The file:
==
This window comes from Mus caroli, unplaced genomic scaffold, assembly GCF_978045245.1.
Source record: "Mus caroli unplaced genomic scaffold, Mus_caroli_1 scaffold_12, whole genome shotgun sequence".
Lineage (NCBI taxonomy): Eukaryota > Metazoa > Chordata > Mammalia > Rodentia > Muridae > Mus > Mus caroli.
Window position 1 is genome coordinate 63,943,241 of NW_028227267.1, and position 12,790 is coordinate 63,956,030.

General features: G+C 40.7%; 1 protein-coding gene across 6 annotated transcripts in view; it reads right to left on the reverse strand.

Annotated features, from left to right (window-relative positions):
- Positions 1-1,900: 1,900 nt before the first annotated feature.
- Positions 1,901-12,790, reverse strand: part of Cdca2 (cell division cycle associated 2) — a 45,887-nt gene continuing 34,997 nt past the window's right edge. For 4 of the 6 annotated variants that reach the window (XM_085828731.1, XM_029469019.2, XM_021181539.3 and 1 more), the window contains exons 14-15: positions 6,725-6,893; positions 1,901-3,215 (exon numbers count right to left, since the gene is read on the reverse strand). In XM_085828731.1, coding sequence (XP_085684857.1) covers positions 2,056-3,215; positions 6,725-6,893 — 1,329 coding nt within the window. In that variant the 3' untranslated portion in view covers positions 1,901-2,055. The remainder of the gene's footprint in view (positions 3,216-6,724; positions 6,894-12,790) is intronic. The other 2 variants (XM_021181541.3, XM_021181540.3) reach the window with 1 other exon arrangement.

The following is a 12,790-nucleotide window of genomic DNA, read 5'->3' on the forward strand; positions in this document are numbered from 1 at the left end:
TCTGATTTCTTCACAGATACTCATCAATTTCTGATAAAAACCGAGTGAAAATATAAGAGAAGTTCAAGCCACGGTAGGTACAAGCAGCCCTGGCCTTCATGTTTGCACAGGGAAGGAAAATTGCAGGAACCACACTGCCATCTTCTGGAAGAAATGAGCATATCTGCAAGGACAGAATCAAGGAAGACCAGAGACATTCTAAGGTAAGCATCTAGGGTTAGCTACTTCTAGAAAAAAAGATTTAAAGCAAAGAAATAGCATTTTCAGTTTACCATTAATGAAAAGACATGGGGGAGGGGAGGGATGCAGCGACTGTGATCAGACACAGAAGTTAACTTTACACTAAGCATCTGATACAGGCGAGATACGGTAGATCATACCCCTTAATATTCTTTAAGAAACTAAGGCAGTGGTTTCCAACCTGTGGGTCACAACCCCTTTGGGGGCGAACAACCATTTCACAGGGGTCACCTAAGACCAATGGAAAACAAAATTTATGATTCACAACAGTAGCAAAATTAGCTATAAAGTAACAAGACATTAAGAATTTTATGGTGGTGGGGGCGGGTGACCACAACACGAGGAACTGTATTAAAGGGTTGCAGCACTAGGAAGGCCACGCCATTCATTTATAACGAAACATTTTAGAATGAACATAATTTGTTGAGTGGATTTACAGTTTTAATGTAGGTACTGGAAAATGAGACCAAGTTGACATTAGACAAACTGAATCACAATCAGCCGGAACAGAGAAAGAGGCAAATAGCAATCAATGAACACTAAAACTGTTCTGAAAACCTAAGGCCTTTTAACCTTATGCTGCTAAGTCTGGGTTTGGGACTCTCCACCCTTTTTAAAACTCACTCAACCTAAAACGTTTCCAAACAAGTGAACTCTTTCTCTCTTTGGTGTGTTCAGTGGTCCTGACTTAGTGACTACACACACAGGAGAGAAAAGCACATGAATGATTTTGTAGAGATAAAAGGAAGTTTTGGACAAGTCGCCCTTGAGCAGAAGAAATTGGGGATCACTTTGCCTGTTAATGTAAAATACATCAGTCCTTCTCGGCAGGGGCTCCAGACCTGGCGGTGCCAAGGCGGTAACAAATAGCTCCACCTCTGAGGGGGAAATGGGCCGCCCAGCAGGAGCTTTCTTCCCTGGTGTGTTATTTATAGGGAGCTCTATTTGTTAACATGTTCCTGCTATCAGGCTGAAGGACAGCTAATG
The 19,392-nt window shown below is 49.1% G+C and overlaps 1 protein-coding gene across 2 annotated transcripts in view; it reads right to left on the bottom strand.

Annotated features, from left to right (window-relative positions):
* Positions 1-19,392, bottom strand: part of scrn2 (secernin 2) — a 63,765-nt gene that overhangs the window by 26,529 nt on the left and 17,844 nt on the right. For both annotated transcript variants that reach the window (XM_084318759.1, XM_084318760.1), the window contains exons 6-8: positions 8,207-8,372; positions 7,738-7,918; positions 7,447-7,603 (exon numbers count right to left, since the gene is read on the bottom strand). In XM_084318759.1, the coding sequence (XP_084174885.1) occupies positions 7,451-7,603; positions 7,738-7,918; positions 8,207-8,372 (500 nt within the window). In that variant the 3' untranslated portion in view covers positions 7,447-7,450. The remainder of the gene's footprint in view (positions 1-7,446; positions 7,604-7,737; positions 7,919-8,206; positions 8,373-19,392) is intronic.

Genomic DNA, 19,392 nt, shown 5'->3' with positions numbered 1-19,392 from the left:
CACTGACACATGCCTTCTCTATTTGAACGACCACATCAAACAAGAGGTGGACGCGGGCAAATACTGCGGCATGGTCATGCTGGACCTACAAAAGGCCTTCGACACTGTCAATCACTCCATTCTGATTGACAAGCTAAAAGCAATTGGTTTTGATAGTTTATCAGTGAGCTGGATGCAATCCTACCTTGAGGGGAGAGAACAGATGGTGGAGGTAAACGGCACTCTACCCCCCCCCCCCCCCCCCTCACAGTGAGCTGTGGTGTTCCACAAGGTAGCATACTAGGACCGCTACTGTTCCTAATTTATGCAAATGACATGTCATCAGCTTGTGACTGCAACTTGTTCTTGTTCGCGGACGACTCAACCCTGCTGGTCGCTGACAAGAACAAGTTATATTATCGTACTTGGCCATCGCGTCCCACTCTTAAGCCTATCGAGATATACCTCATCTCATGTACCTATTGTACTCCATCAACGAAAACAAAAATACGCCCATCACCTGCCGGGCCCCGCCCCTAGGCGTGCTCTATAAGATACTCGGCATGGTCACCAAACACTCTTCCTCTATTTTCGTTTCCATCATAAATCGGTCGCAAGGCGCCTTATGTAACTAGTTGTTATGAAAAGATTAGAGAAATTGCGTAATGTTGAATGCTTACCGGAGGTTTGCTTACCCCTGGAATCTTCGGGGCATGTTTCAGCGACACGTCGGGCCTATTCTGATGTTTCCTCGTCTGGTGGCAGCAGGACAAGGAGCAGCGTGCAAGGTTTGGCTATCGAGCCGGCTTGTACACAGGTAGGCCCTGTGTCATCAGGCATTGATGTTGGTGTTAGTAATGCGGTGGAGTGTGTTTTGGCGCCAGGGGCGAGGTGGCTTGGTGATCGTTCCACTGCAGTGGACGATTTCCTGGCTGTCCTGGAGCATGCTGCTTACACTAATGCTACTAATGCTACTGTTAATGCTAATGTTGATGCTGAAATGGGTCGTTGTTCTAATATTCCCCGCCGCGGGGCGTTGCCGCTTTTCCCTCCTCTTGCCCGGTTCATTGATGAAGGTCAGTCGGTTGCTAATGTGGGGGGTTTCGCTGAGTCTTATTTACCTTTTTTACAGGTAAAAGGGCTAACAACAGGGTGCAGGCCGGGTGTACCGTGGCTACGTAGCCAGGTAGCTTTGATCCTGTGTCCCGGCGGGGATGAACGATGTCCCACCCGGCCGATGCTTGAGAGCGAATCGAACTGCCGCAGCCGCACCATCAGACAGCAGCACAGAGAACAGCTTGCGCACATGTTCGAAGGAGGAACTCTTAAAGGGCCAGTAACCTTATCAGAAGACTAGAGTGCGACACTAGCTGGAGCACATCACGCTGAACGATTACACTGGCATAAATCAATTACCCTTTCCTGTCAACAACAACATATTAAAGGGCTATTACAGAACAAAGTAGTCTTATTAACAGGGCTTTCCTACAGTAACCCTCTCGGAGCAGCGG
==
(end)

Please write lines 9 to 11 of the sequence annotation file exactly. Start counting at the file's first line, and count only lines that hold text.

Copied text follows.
The following is a 12,790-nucleotide window of genomic DNA, read 5'->3' on the forward strand; positions in this document are numbered from 1 at the left end:
TCTGATTTCTTCACAGATACTCATCAATTTCTGATAAAAACCGAGTGAAAATATAAGAGAAGTTCAAGCCACGGTAGGTACAAGCAGCCCTGGCCTTCATGTTTGCACAGGGAAGGAAAATTGCAGGAACCACACTGCCATCTTCTGGAAGAAATGAGCATATCTGCAAGGACAGAATCAAGGAAGACCAGAGACATTCTAAGGTAAGCATCTAGGGTTAGCTACTTCTAGAAAAAAAGATTTAAAGCAAAGAAATAGCATTTTCAGTTTACCATTAATGAAAAGACATGGGGGAGGGGAGGGATGCAGCGACTGTGATCAGACACAGAAGTTAACTTTACACTAAGCATCTGATACAGGCGAGATACGGTAGATCATACCCCTTAATATTCTTTAAGAAACTAAGGCAGTGGTTTCCAACCTGTGGGTCACAACCCCTTTGGGGGCGAACAACCATTTCACAGGGGTCACCTAAGACCAATGGAAAACAAAATTTATGATTCACAACAGTAGCAAAATTAGCTATAAAGTAACAAGACATTAAGAATTTTATGGTGGTGGGGGCGGGTGACCACAACACGAGGAACTGTATTAAAGGGTTGCAGCACTAGGAAGGCCACGCCATTCATTTATAACGAAACATTTTAGAATGAACATAATTTGTTGAGTGGATTTACAGTTTTAATGTAGGTACTGGAAAATGAGACCAAGTTGACATTAGACAAACTGAATCACAATCAGCCGGAACAGAGAAAGAGGCAAATAGCAATCAATGAACACTAAAACTGTTCTGAAAACCTAAGGCCTTTTAACCTTATGCTGCTAAGTCTGGGTTTGGGACTCTCCACCCTTTTTAAAACTCACTCAACCTAAAACGTTTCCAAACAAGTGAACTCTTTCTCTCTTTGGTGTGTTCAGTGGTCCTGACTTAGTGACTACACACACAGGAGAGAAAAGCACATGAATGATTTTGTAGAGATAAAAGGAAGTTTTGGACAAGTCGCCCTTGAGCAGAAGAAATTGGGGATCACTTTGCCTGTTAATGTAAAATACATCAGTCCTTCTCGGCAGGGGCTCCAGACCTGGCGGTGCCAAGGCGGTAACAAATAGCTCCACCTCTGAGGGGGAAATGGGCCGCCCAGCAGGAGCTTTCTTCCCTGGTGTGTTATTTATAGGGAGCTCTATTTGTTAACATGTTCCTGCTATCAGGCTGAAGGACAGCTAATG
The 19,392-nt window shown below is 49.1% G+C and overlaps 1 protein-coding gene across 2 annotated transcripts in view; it reads right to left on the bottom strand.